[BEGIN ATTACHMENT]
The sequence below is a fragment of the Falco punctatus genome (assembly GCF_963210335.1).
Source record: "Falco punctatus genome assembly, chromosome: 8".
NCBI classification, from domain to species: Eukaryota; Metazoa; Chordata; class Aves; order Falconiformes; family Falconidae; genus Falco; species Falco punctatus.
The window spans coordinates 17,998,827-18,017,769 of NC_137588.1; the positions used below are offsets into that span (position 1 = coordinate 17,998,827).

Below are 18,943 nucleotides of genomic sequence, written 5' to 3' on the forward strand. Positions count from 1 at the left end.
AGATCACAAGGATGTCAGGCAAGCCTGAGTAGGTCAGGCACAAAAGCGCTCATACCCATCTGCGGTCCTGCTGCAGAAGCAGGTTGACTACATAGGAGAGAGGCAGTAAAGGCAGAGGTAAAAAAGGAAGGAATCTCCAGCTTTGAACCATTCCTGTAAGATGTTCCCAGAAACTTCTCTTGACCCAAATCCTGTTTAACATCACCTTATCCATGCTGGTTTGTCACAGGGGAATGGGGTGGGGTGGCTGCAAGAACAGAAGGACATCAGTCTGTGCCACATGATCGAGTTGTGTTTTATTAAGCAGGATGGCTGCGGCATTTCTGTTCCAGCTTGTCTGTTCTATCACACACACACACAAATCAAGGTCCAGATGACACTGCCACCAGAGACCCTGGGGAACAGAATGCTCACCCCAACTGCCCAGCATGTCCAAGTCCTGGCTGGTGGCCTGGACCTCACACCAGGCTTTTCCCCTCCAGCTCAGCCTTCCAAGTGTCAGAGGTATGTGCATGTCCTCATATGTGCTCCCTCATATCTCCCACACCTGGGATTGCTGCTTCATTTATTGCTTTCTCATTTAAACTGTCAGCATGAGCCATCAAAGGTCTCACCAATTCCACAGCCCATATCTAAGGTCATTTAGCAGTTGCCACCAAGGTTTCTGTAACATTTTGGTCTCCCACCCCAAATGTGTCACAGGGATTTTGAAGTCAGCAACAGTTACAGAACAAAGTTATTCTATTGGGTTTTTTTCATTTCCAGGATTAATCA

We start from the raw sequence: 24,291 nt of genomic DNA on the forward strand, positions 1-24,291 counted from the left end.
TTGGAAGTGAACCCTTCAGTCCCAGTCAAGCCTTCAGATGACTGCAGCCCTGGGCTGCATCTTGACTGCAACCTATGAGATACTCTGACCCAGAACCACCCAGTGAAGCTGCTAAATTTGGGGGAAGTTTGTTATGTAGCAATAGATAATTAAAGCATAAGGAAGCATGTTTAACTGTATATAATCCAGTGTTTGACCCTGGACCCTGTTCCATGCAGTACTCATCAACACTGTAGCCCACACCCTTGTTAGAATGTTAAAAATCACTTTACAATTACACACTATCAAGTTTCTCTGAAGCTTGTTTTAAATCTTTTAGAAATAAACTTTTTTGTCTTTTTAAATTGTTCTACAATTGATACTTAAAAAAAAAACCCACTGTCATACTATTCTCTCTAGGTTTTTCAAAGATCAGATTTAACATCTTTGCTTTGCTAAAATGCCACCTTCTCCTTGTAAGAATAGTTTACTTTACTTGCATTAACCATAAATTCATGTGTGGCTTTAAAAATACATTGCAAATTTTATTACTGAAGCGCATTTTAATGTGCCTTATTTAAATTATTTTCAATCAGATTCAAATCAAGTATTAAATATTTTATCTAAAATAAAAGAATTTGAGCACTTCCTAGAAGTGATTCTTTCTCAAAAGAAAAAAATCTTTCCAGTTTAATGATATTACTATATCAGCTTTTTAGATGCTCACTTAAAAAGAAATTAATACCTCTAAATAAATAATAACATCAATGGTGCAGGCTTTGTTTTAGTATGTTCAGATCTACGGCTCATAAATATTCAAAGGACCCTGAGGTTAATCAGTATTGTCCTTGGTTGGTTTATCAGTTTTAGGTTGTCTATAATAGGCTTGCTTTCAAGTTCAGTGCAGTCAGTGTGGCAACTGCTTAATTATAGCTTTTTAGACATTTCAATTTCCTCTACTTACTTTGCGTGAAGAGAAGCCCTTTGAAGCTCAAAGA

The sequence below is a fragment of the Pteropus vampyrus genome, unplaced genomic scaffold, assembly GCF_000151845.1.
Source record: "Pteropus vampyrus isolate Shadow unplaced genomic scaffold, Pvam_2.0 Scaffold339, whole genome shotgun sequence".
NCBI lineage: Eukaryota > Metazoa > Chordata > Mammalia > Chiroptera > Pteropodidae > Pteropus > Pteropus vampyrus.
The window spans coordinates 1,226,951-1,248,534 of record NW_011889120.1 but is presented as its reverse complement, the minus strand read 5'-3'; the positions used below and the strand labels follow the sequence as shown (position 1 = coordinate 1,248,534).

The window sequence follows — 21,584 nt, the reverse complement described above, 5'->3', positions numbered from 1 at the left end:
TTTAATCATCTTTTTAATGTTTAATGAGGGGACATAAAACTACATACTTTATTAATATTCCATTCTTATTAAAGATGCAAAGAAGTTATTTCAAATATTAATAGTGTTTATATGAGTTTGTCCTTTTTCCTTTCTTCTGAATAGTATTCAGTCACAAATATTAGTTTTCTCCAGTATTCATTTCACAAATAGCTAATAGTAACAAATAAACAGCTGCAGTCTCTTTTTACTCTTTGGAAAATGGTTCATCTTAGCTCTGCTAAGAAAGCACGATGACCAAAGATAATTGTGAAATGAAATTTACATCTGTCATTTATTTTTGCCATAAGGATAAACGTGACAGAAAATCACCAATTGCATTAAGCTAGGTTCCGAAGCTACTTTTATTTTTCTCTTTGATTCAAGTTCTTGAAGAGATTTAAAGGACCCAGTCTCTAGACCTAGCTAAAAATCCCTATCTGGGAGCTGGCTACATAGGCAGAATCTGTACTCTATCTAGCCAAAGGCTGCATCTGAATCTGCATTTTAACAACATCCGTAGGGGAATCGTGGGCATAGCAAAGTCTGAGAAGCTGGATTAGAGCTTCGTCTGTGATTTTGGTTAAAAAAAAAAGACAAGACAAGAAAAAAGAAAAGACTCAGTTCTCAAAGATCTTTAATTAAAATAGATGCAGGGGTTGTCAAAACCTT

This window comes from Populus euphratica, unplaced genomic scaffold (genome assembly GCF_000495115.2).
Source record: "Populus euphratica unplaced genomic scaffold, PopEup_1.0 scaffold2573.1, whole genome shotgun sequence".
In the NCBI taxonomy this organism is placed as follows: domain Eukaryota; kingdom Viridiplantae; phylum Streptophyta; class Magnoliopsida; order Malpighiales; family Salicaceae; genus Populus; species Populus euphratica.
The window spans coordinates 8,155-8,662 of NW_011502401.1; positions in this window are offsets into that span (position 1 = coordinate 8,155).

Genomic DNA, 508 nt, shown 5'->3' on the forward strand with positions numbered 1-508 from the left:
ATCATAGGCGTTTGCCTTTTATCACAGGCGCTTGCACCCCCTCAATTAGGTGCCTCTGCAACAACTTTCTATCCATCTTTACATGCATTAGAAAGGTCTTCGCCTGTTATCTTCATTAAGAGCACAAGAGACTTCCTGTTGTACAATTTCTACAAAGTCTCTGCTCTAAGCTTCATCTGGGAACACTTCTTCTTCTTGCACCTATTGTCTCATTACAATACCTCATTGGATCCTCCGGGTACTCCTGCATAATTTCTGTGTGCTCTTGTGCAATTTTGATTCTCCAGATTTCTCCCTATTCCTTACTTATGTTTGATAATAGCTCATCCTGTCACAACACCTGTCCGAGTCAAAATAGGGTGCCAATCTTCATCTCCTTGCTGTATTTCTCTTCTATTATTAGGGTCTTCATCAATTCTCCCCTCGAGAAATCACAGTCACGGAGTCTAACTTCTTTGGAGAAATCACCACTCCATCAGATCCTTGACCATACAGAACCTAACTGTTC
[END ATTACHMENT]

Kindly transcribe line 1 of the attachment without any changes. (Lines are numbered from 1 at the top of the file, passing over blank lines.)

The sequence below is a fragment of the Falco punctatus genome (assembly GCF_963210335.1).